Why do “Great Books” continue to speak to us hundreds and even thousands of years after they were written? Can they deepen our self-knowledge and wisdom? Are our lives changed in any meaningful way by the experience of reading them?
Tackle these questions and more in these 36 engaging lectures. Beginning with his definition of a Great Book as one that possesses a great theme of enduring importance, noble language that “elevates the soul and ennobles the mind,” and a universality that enables it to “speak across the ages,” Professor Fears examines a body of work that offers extraordinary wisdom to those willing to receive it.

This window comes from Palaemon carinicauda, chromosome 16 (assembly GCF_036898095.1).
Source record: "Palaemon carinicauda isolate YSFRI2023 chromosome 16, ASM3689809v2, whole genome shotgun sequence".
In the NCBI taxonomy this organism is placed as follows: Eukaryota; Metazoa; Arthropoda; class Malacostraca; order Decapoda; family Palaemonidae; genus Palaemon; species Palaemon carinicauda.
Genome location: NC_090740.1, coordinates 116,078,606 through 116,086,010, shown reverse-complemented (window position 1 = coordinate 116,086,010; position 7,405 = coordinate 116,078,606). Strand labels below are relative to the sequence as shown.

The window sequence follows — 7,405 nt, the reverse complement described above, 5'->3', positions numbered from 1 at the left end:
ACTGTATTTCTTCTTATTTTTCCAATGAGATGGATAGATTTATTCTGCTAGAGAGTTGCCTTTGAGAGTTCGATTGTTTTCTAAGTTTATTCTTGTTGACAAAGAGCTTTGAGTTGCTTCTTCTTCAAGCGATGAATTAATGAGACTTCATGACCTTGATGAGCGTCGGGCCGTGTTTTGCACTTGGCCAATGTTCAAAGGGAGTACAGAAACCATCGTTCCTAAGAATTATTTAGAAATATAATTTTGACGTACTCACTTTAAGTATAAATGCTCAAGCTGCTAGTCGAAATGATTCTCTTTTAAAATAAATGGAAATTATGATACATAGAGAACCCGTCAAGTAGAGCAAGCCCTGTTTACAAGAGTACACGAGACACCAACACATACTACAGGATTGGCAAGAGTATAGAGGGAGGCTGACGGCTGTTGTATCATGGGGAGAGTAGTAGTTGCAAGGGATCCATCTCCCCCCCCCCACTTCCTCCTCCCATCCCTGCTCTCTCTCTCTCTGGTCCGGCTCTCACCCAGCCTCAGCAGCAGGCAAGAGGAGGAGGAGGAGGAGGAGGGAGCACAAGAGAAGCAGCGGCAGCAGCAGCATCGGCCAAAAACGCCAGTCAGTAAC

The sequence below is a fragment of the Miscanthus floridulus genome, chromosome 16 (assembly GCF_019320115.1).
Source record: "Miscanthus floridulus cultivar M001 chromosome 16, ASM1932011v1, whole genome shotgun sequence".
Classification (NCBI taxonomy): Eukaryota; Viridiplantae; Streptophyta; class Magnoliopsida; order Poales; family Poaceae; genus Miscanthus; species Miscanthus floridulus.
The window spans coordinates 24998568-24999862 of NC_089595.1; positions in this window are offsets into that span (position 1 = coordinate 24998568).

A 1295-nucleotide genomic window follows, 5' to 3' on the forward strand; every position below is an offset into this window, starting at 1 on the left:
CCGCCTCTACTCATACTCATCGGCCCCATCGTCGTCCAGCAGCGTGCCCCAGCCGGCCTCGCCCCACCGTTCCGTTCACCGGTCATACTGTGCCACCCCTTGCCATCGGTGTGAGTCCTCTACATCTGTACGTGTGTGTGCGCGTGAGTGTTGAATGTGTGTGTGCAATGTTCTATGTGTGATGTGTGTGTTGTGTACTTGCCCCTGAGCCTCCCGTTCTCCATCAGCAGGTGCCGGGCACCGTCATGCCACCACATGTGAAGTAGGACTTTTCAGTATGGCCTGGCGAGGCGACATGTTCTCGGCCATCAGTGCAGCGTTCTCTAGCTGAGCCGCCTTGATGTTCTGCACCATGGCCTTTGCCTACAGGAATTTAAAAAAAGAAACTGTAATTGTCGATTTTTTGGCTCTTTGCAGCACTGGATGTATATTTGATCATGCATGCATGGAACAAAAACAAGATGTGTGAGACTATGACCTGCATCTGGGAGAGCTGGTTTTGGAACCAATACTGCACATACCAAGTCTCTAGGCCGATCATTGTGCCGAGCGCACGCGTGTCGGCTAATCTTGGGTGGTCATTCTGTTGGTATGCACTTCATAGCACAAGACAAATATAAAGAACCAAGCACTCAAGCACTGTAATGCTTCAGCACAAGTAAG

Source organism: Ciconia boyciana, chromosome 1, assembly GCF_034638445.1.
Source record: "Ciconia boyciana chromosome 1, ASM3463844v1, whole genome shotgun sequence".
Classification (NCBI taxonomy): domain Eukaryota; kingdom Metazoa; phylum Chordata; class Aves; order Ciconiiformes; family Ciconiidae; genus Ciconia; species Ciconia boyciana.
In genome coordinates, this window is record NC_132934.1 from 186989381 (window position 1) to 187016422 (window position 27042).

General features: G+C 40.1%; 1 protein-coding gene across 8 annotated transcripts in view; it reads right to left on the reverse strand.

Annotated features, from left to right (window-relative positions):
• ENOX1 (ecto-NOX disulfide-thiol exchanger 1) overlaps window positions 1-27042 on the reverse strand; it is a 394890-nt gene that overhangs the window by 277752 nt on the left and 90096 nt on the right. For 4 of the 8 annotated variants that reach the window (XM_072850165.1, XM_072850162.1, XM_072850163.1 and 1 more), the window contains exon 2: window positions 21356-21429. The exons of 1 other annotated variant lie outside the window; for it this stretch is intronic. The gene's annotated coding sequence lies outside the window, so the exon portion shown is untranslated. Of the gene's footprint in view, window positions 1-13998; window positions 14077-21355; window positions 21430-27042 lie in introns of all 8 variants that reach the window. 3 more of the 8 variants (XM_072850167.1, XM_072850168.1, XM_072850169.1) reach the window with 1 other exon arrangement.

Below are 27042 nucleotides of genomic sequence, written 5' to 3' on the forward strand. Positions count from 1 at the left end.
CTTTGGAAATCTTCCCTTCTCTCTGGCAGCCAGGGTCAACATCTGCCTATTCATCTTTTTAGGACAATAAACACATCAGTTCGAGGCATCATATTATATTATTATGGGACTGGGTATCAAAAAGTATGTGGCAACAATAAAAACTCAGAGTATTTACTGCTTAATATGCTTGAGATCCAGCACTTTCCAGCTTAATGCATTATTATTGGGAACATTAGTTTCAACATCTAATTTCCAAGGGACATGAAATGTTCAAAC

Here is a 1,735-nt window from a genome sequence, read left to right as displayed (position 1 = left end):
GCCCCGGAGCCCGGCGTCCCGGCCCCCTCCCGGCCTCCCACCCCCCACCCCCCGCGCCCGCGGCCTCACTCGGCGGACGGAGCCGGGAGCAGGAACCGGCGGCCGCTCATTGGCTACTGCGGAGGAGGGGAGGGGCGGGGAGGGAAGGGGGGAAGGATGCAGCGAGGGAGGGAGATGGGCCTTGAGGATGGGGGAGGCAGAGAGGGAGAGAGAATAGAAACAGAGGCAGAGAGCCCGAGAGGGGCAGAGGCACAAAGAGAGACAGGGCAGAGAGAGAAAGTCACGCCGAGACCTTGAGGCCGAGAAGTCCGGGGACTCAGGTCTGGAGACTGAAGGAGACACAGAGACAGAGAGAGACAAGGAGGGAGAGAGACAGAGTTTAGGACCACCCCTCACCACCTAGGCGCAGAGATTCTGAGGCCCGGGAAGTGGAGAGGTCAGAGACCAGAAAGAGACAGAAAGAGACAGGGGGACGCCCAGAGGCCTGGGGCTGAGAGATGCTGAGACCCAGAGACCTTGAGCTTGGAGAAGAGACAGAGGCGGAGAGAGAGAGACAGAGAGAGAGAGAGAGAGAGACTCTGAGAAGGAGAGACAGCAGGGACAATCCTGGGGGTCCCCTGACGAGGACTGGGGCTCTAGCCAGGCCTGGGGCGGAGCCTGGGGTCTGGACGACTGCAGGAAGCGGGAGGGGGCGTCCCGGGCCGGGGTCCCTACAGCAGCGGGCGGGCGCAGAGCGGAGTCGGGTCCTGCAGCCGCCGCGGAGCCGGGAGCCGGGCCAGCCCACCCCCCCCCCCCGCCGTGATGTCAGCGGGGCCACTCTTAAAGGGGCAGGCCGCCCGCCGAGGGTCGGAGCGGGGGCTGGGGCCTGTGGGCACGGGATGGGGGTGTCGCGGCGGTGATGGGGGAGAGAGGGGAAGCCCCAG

You’ll study dozens of works, from the Aeneid and the book of Job to Othello and 1984 – works that range in time from the 3rd millennium B.C. to the 20th century, and in locale from Mesopotamia and China to Europe and America. Professor Fears approaches each of these works from an entirely different direction, considering philosophical and moral perspectives that superbly complement a purely literary understanding.Grasping these philosophical and moral perspectives is crucial to the education of every thoughtful person. These works that have shaped the minds of great individuals, who, in turn, have shaped events of historic magnitude. You’ll study the underlying ideas of each great work to see how these ideas can be put to use in a moral and ethical life.”History is our sense of the past,” Professor Fears says. “And these Great Books are our links to the great ideas of the past. They educate us to live our lives in a free and responsible way.”